Consciousness according to Zen Buddhism and how it relates to Advaita Vedanta

In the diagram shown, there are two models of consciousness/being. In fact, on one hand (Left hand side), is a Zen Buddhist model of consciousness, as illustrated in Roshi Philip Kapleau’s book titled “Zen: Dawn in the West”.

This is the part that is shown in the form of a sine-wave. The right hand side of the diagram is the model proposed by Vedanta, in which the concept of “bodies” (sharīra) is used. It is also fully known that Advaita Vedanta considers these bodies to be nothing but modifications of awareness itself, the “primary stuff” of existence.  As I was reading the book on Zen, the moment I saw the diagram (which I recreated for this blog), it immediately struck me as to what a great degree of overlap there exists between the two models. Therefore, I decided to put the two models side-by-side to demonstrate just that.

In the buddhist model, the first 6 levels of consciousness map very neatly into the vedantic (and actually samkhya) model of the five tanmatras (associated with the sense functions) and part of the mental apparatuses that identifies with the body (ego). The mind, intellect aspect of the antahkarana seem to correlate with the level 7 (termed manas in the buddhist model) while the chitta aspect (storehouse of impressions) seems to correlate with the 8th level or “relative Alaya consciousness”. This also seems to correlate with the causal body (kārana sharira) which is said to contain the karmic seeds (samsakaras) from which spring forth actions and consequences in a cyclical manner.  At level 9, is absolute Alaya consciousness, which he labels “Formless Self or True-Nature”. This maps very nicely as Atman (Vedantic model).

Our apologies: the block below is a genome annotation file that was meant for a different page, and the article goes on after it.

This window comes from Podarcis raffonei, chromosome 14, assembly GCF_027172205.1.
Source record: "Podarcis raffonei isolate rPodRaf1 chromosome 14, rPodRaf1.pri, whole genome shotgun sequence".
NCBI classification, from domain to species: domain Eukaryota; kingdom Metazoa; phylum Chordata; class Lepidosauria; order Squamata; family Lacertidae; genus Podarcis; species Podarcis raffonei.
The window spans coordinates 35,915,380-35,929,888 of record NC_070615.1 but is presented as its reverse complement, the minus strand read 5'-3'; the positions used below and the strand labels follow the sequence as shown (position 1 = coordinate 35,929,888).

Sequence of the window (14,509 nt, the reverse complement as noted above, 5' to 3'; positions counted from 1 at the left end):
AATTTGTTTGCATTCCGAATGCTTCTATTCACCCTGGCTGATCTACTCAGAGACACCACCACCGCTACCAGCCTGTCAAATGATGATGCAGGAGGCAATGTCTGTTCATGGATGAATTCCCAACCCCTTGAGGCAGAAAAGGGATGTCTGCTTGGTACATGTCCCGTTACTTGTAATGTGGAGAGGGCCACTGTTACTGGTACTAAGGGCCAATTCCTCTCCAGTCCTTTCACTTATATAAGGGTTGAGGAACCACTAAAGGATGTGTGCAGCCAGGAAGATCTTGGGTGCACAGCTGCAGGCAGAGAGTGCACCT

For those who don’t know what ālaya vijñāna (ālaya consciousness) is, here’s a short primer. Buddhists consider that instead of considering an individual entity (who lives and dies), whose mind is a flux of objects (thoughts) arising and dissipating in his/her unique consciousness (thus giving the personality a seemingly continuous identity), there is essentially a “mind-stream”, in which objects (thoughts) arise as discrete instances, dependently co-rising (pratityasamutpāda), and unrelated, but somehow a sense of continuity arises out of this.

What is interesting to me, is that this ālaya vijñāna is considered to be the “seat” of the Tathāgata garbha (Buddhist ultimate/true nature). In his book, it seems the Zen Roshi indicates a sort of “ocean-wave” relationship between the “individual entity” and the ultimate formless consciousness (refer to the diagram).

I have always held that at the highest level, Buddhism and Advaita Vedanta, or for that matter Daoism, or Kashmir Shaivism, are more compatible,  and have more agreements rather than disagreements.

It seems the Buddha always refused to answer the question “Is there a True Self”. However, on his dying day, he seemed to have put to rest the discussion. Here’s a quote from an article written by Dr. Subhash Kak that discusses this very topic. To quote the relevant section here —

“The Self (ātman) is reality (tattva), the Self is permanent (nitya), the Self is virtue (guṇa), the Self is eternal (śāśvatā), the Self is stable (dhruva), and the Self is auspiciousness (śiva).”

While I have had many discussions with Theravadins who stubbornly deny this, and will claim that the Mahayana sutras have been defiled by “brahmanical ideas” over the millennia, there are many who consider the “Tathāgata garbha” to be akin to Atman/Brahman of Vedanta.


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